ARM Holdings, the mobile processor manufacturer, saw a sudden slide in share prices, following the announcement by its largest user, Samsung Electronics Co. that it would now use chips made by Intel Corp. for its latest Samsung Galaxy Tab 3.
At ARM’s processor division, Noel Hurley, the vice president of marketing and strategy, was quick to move into damage-control mode as he responded to queries on ARM’s future , underlining: “Our analysis shows that we’re more than a generation ahead. We’ve maintained out leadership in this place.” Certainly, ARM Holdings will take a good look at strategies aimed at overcoming the sudden rise sales of its most nearest – Intel Corp.’s - mobile processors.
Why Intel Corp. wants to a piece of mobile processors
Intel Corp. is synonymous with the manufacturer of chips for PCs. Since it began in back in the late 1960's; the company has pioneered the semiconductor industry with its x86 microprocessor series. This US-based chipmaker has dominated this market space for several decades now. Intel Corp. established its supremacy through market-capturing processors incorporating bleeding-edge chip design technology that increased processing capacities, even as the physical size of chips continued to shrink.
However, in the last half-decade, Intel Corp. has had to face the brunt of drying-up PC sales, given the disruptive growth of mobile and tablet form factors, reiterated by recent IDC reports.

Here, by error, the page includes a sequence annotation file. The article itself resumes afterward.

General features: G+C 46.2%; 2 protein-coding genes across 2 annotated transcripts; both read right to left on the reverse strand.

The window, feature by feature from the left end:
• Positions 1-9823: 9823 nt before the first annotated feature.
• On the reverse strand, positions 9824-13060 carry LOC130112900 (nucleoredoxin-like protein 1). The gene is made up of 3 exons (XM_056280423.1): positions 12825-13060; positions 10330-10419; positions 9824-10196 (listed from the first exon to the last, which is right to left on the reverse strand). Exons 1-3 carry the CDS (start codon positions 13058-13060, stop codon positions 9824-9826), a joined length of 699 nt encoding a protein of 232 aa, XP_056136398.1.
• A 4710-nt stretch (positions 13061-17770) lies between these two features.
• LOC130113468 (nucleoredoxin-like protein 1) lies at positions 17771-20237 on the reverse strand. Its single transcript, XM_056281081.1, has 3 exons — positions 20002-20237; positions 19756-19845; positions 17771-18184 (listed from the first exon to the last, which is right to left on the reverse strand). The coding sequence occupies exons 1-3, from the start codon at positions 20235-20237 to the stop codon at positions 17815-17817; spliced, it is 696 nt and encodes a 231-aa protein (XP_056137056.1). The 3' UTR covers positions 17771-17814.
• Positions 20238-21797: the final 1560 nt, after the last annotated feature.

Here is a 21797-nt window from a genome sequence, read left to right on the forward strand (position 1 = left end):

ARM Holdings trailblazing technologies set new benchmarks in mobile processor segment
Even as Intel Corp. Has been building powerful chips for PCs, ARM Holdings Plc(Advanced RISC Machines), UK-based chip maker, has been at the forefront of mobile processor technologies. Since it began back in 1990, at Cambridge, ARM Holdings’ continued innovation has resulted in the company not only reducing the size and dimension of mobile processors but lowering the power consumed by processors, forever changing the processor industry. Cutting-edge processor architecture technology has so far allowed ARM Holdings to remain ahead in the competitive mobile processor industry. Interestingly, Apple Inc. is one of the partners at ARM Holdings and uses ARM’s processor on all of its high-end mobile computing devices- iPad, iPhone and the rest.
Meanwhile, at ARM Holdings there is change of guard with long-serving Chief Executive Warren East making way for a new company's steersman, Simon Segars, later summer 2013. It has also announced its latest line of products as well- a new processor that will meet the processing needs of medium-priced smartphones. High-end Cortex A15, Cortex A-12 processor is known to save a further 40 percent on the power it consumes. The processor will be available by 2015 and is expected to be running on staggering 500 million devices.
Intel Corp. in the meanwhile continues its Silvermont 22-nanometer FinFET chips.